“It’s going to look scary to politicians,” said Rebecca Schneid,16, editor of the Parkland student newspaper. The U.S. may be at the beginning of a new, rapidly growing movement. It could grow and change history dramatically.

The New York Times quoted senior Ally Sheehy as saying, “The ‘children’ you pissed off will not forget this in the voting booth.  We are a force to be reckoned with.”

“How disgusting and broken our political system is right now in America,” added senior David Hogg, a survivor of the recent Parkland massacre.

Organizers demand tighter background checks on gun purchases and a ban on assault weapons, like the one used in the Florida bloodbath.

A small number of pro-gun demonstrations have also happened, especially in rural areas. Some have chanted “NRA is the only way.” Arguments and scuffles have broken out between the two sides.

Conservative supporters of guns organized smaller, competing rallies this weekend in places that include Helena, Montana, and Salt Lake City. Meanwhile, in a Pennsylvania town each classroom now has a 5-gallon bucket of stones.

Student leaders vowed to continue walkouts April 20th, the anniversary of the Columbine shooting in Colorado. They plan to continue direct actions, register young people to vote, lobby legislators, and even run for office.

Many students walked out of classes in the l960s to protest the American Wars on the People of Vietnam, Cambodia, and Laos. My generation was a leader in ending those wars, as this generation can lead us to stricter gun laws, and thus fewer school and other mass shootings.

By walking out, today’s students may have initiated a massive movement for change, including more even than the importance of dealing with guns—at a time when the U.S. desperately needs change and new leadership.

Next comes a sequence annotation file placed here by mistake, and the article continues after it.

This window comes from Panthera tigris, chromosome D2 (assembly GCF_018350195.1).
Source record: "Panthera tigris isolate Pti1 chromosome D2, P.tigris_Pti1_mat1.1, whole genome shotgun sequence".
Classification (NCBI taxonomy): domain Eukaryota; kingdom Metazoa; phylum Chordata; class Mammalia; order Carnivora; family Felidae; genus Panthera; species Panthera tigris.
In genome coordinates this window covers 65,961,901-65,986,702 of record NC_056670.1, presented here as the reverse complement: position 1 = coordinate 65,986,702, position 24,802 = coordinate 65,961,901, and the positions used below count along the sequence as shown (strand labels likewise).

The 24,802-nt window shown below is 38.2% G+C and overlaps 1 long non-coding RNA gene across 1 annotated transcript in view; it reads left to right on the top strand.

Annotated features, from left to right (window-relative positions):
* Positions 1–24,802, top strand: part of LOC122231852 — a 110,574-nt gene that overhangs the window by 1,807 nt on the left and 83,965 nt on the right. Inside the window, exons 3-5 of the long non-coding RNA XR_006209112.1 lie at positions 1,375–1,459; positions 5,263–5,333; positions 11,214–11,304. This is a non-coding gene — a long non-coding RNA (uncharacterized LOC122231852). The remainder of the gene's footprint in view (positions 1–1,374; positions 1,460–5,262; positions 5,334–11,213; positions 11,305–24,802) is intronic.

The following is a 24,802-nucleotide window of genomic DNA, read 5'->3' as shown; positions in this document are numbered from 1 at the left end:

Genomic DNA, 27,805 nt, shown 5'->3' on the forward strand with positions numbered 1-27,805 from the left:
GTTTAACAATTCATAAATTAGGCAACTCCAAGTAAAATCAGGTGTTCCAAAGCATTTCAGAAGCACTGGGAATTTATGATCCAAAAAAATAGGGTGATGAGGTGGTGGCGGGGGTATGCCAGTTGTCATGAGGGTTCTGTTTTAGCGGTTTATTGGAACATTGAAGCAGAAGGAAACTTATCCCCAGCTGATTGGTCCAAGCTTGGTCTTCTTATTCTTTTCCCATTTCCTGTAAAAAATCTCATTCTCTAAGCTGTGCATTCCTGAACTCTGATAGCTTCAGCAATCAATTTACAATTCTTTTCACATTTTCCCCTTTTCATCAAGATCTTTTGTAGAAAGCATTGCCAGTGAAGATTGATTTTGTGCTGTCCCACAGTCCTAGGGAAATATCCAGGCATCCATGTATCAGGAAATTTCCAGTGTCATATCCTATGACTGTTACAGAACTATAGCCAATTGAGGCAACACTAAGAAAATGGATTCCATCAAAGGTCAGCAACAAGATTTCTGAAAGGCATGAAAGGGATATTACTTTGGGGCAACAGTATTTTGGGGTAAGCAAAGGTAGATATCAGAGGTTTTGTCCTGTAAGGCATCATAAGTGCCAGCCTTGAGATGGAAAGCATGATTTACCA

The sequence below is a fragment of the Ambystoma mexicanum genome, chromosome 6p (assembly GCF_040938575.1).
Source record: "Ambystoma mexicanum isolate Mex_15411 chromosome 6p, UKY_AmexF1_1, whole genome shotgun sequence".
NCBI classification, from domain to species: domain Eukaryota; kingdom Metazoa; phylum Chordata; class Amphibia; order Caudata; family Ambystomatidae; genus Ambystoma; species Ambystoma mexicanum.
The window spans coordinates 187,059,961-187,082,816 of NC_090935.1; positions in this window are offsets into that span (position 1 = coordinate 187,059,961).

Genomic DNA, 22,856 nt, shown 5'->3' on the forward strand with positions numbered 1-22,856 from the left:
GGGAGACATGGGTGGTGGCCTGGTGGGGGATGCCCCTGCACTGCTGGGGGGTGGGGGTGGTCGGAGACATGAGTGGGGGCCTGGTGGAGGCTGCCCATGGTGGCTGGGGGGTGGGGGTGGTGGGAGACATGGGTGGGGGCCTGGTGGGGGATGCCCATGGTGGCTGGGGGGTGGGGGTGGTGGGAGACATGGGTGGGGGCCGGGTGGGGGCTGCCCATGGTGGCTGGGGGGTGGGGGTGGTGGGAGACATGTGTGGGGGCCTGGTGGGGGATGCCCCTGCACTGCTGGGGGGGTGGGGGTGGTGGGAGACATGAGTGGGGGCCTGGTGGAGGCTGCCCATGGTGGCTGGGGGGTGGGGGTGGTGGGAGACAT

We adults have failed to provide safety for our young people.

Thousands of Students Protest Gun Violence

Sonoma County, CaliforniaDriving through small-town Sebastopol on March 14 toward the Senior Center, this 73-year-old noticed groups of young students with signs gathering on downtown street corners and waving to motorists. These active participants in direct democracy joined thousands who walked out of schools across the U.S. and the world, organized by the Women’s March Youth branch.

As I got closer to the students, a variety of feelings, thoughts, and memories emerged. Tears of appreciation began to drip from my eyes, as I learned why they were protesting.

Then I smiled at them and flashed the peace sign, as I used to during the active 1960s. I eventually resigned my U.S. Army officer’s commission to join the marches that finally helped end the American wars on the people of Vietnam, Cambodia, and Laos. Spending a short time in jail, before being released — since I was merely expressing my First Amendment freedom of speech — was worth it.

I’m proud of our middle and high school students, as well as others, for non-violently standing up to defend their generation against those who continue to shoot innocent youth and others in Florida and elsewhere. “Lives matter more than guns. Enough is enough!” were  among the signs.

Many teachers and administrators supported students wanting to join the brief marches. California Rep. Mike Thompson created a video, which schools are showing, where he encourages students to “stand up and speak out” against gun violence.

Each event had its own character. The Sebastopol rallies were relatively dignified and many protestors had taped their mouths. All corners of Santa Rosa High, in contrast, were full of students waving signs, chanting, and expressing a call to action and a show of force.